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Gifts Between Employees




Happy Birthday and Retirement and
Congratulations on the Wedding, and...

Thinking about giving a gift to someone in your office?  Have you ever wondered if accepting that gift was the right thing to do?  As a Federal Government employee, you have been placed in a position of trust and are held to a high standard of ethical conduct.  For more information on the ethics laws regarding gift acceptance, please contact your agency's ethics office.  READ BELOW...

DON'T DO THIS!

The Big Boss was retiring and his second-in-command called the secretary to ask her to set up a retirement party.  He directed her to send a memo to the staff advising them of what they were expected to contribute.  She was assigned paper plates, napkins, plastic utensils, and a paper tablecloth.  Everyone, including the secretary, was expected to contribute $25 for food and gifts.  To the surprise of no one, the second-in-command was selected as the new Big Boss.  His new branch chief called the secretary to have her set up a "promotion" party.  The branch chief's memo to the staff advised them of what they were expected to contribute.  For the secretary, it was once again paper plates, napkins, plastic utensils and paper tablecloth.  Everyone, including the secretary, was again expected to contribute $25 for food and gifts.  To no one's surprise, the branch chief was selected as the new second-in-command.  Her senior analyst called the secretary and asked her to set up a "promotion" party...the secretary contacted the Ethics Office instead, where disciplinary action was initiated.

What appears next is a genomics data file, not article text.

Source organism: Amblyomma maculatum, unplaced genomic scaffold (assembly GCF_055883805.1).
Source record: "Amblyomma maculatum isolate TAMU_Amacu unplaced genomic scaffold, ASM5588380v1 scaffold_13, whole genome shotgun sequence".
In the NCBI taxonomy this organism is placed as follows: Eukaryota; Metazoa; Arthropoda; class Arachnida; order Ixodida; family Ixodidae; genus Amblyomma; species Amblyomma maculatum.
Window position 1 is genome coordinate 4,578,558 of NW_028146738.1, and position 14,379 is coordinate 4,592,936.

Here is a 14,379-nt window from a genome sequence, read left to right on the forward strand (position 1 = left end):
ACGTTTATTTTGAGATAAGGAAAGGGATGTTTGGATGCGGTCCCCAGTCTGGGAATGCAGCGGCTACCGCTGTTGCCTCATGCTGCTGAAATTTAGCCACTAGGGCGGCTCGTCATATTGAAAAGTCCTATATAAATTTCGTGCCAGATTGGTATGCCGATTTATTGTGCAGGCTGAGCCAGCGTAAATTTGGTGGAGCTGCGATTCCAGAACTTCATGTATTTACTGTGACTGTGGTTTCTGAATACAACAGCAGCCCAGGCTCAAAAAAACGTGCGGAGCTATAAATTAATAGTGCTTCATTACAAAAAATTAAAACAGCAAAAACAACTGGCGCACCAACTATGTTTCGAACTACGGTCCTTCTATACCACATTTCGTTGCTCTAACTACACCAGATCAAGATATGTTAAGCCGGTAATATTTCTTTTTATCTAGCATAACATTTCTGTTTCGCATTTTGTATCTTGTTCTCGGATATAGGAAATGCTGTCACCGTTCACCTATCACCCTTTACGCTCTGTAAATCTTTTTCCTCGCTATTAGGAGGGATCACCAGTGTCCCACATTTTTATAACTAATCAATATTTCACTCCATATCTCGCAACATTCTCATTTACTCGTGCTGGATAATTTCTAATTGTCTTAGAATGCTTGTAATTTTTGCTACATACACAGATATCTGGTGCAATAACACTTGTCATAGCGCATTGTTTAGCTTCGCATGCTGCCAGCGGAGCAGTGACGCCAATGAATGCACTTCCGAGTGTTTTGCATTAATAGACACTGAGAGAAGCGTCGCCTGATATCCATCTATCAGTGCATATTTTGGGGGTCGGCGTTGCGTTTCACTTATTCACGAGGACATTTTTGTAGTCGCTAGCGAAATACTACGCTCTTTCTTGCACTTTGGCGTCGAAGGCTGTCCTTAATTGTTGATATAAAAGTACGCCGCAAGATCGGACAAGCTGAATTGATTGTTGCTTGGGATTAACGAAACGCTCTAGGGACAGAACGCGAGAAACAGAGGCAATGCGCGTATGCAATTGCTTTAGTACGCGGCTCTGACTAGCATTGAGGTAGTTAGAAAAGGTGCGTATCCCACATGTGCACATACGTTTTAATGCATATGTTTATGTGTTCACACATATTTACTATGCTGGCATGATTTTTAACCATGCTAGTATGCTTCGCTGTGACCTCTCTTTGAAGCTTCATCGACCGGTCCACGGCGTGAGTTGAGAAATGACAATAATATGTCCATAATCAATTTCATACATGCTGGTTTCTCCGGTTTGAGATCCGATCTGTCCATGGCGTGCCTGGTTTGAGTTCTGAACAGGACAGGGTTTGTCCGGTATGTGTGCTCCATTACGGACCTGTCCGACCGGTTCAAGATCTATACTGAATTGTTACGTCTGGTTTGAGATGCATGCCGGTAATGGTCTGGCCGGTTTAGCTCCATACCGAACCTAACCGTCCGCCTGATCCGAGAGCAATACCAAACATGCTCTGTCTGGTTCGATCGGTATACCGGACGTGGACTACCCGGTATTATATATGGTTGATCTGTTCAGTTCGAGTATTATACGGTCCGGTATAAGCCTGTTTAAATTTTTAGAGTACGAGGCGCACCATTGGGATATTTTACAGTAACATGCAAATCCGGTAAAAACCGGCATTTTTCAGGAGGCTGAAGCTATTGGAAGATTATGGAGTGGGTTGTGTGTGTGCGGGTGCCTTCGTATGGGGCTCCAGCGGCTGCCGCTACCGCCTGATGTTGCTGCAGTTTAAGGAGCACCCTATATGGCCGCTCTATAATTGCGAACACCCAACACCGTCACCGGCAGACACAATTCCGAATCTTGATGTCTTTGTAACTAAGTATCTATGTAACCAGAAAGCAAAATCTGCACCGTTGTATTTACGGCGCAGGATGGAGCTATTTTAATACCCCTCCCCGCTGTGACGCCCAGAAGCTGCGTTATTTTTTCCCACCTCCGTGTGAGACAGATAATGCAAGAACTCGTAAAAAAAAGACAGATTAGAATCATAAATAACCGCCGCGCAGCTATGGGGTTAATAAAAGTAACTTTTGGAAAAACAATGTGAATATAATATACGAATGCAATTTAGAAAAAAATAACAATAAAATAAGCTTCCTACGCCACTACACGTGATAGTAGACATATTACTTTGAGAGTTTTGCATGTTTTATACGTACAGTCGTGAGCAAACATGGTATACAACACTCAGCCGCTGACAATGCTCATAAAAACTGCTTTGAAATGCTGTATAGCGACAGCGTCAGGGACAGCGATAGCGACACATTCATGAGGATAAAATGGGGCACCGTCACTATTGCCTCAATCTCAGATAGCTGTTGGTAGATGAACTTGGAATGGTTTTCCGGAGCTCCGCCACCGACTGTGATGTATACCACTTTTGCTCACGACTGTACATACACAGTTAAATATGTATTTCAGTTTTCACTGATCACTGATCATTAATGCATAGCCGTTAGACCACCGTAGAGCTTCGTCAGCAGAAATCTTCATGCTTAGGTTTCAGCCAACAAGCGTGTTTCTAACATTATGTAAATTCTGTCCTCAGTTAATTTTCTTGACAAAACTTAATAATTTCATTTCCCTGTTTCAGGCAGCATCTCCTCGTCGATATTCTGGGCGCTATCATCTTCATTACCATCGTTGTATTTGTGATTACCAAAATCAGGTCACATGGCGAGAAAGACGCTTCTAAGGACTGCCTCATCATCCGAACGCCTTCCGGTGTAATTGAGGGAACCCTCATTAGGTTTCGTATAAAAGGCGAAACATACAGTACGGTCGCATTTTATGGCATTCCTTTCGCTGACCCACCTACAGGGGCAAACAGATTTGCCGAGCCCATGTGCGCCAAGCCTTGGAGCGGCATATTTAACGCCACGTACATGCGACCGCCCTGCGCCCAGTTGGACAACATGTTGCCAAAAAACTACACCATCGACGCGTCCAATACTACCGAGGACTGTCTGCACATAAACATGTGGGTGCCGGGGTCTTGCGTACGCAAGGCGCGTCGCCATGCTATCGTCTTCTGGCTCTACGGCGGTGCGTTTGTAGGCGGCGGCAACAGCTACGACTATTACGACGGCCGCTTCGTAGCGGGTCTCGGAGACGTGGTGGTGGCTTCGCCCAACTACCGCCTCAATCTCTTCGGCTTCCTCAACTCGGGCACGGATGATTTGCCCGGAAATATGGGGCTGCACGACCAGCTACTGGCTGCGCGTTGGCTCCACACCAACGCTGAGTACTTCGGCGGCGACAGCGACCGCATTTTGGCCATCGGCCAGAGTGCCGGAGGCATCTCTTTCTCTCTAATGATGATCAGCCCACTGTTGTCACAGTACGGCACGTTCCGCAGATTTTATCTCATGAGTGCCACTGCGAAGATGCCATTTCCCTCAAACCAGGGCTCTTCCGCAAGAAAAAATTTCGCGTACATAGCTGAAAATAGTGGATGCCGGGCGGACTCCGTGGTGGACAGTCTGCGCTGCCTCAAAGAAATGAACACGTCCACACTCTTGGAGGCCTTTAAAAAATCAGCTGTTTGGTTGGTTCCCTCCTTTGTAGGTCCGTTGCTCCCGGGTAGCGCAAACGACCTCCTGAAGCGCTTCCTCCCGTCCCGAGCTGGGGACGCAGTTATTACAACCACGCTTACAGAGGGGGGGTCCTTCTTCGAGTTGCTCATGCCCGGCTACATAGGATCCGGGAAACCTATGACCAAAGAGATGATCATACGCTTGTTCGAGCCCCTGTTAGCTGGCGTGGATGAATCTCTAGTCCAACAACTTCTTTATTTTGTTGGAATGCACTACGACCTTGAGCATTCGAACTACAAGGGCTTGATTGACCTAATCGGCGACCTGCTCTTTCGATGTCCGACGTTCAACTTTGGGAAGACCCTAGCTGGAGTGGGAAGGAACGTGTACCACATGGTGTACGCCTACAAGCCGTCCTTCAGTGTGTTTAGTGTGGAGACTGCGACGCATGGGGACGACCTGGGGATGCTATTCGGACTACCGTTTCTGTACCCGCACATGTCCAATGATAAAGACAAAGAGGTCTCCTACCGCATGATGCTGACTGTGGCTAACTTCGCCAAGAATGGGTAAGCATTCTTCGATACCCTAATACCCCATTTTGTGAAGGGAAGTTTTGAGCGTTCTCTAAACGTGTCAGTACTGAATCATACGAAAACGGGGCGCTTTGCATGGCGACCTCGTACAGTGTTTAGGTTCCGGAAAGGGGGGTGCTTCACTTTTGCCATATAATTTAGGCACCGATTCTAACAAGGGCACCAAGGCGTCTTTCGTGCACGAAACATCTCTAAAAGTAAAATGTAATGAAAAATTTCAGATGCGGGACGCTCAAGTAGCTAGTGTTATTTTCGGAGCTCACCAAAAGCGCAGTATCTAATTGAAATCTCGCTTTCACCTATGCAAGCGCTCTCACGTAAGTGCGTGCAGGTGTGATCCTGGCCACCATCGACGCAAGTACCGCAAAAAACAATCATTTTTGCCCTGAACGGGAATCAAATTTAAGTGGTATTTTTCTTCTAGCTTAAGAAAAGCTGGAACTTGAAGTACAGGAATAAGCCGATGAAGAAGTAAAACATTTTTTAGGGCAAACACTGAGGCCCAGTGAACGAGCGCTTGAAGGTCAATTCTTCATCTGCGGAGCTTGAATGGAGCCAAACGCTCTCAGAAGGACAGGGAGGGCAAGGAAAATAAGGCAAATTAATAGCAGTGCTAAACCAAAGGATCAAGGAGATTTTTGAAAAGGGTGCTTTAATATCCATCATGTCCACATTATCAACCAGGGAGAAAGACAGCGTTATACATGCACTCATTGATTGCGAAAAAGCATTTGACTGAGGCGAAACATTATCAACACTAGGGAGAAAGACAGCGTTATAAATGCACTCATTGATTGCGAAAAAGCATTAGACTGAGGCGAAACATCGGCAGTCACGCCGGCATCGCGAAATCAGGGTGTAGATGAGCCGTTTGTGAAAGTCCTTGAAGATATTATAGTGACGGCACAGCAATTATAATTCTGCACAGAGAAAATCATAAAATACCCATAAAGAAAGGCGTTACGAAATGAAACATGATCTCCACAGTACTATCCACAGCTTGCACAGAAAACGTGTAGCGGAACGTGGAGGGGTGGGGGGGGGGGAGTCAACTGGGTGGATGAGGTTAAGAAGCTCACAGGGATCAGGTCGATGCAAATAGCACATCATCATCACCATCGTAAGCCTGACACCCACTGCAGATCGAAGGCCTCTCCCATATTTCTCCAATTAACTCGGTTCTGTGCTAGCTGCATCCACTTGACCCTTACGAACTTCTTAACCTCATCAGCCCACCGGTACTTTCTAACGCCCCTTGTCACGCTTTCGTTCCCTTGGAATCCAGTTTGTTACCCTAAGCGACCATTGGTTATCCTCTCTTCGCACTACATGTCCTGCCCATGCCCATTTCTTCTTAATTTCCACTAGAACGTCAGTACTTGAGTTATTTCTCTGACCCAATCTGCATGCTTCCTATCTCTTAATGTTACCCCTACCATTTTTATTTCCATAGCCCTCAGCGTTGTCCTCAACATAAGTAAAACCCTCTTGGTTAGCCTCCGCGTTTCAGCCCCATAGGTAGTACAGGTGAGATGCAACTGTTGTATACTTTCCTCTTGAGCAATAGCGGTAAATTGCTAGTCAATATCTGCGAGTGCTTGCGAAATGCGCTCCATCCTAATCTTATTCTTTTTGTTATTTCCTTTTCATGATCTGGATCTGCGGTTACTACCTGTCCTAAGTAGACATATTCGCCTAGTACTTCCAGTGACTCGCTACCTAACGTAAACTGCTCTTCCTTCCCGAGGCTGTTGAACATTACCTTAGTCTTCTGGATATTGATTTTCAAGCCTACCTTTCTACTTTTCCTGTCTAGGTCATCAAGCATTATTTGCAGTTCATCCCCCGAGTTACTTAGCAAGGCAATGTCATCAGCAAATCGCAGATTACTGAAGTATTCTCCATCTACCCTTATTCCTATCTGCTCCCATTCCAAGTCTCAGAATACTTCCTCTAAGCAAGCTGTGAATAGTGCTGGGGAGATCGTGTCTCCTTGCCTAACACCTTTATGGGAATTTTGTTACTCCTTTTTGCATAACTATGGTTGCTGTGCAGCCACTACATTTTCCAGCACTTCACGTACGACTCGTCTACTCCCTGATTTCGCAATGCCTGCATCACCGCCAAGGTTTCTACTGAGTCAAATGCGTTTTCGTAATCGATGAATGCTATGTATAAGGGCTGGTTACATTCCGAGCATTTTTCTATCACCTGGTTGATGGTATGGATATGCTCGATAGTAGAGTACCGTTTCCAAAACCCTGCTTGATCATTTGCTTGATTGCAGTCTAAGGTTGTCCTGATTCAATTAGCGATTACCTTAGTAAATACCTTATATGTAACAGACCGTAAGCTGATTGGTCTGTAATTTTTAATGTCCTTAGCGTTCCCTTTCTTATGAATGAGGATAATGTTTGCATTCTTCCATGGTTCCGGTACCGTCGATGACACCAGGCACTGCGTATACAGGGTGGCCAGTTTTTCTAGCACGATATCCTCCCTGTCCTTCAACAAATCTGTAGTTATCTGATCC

Subpart C of the Standards of Ethical Conduct for Employees of the Executed Branch (5 C.F.R. § 2635) establishes the rules for gifts between employees.  In general, an employee may not give a gift or make a donation to a gift to a superior except in limited situations.  Additionally, subordinates must volunteer to donate not be told to donate money, party supplies or food for a gift to a superior.